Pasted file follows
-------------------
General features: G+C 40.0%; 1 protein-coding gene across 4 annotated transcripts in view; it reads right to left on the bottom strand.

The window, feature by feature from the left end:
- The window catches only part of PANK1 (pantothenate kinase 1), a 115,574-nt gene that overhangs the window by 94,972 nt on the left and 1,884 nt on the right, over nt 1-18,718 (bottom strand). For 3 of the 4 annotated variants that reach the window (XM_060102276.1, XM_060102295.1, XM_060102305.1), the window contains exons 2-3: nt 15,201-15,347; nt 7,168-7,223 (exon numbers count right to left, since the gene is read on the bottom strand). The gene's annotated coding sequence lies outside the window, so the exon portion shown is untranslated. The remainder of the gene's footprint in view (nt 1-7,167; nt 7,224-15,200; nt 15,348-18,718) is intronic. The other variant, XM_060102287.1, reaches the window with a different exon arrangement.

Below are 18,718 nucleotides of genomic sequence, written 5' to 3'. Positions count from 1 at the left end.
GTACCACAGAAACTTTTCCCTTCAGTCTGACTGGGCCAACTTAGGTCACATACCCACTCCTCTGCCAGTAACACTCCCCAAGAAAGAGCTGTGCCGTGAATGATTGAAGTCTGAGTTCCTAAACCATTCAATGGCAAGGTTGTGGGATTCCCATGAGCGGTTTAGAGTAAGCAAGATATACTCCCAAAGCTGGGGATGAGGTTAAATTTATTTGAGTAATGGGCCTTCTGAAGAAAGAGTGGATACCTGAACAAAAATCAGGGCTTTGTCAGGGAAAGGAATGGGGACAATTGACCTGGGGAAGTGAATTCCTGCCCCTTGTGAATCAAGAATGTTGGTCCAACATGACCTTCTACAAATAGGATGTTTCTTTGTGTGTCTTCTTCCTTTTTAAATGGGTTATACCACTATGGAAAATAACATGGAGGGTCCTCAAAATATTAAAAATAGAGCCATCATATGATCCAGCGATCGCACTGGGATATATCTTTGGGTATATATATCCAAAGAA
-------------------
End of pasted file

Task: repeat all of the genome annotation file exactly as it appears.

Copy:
General features: G+C 40.0%; 1 protein-coding gene across 4 annotated transcripts in view; it reads right to left on the bottom strand.

The window, feature by feature from the left end:
- The window catches only part of PANK1 (pantothenate kinase 1), a 115,574-nt gene that overhangs the window by 94,972 nt on the left and 1,884 nt on the right, over nt 1-18,718 (bottom strand). For 3 of the 4 annotated variants that reach the window (XM_060102276.1, XM_060102295.1, XM_060102305.1), the window contains exons 2-3: nt 15,201-15,347; nt 7,168-7,223 (exon numbers count right to left, since the gene is read on the bottom strand). The gene's annotated coding sequence lies outside the window, so the exon portion shown is untranslated. The remainder of the gene's footprint in view (nt 1-7,167; nt 7,224-15,200; nt 15,348-18,718) is intronic. The other variant, XM_060102287.1, reaches the window with a different exon arrangement.

Below are 18,718 nucleotides of genomic sequence, written 5' to 3'. Positions count from 1 at the left end.
GTACCACAGAAACTTTTCCCTTCAGTCTGACTGGGCCAACTTAGGTCACATACCCACTCCTCTGCCAGTAACACTCCCCAAGAAAGAGCTGTGCCGTGAATGATTGAAGTCTGAGTTCCTAAACCATTCAATGGCAAGGTTGTGGGATTCCCATGAGCGGTTTAGAGTAAGCAAGATATACTCCCAAAGCTGGGGATGAGGTTAAATTTATTTGAGTAATGGGCCTTCTGAAGAAAGAGTGGATACCTGAACAAAAATCAGGGCTTTGTCAGGGAAAGGAATGGGGACAATTGACCTGGGGAAGTGAATTCCTGCCCCTTGTGAATCAAGAATGTTGGTCCAACATGACCTTCTACAAATAGGATGTTTCTTTGTGTGTCTTCTTCCTTTTTAAATGGGTTATACCACTATGGAAAATAACATGGAGGGTCCTCAAAATATTAAAAATAGAGCCATCATATGATCCAGCGATCGCACTGGGATATATCTTTGGGTATATATATCCAAAGAA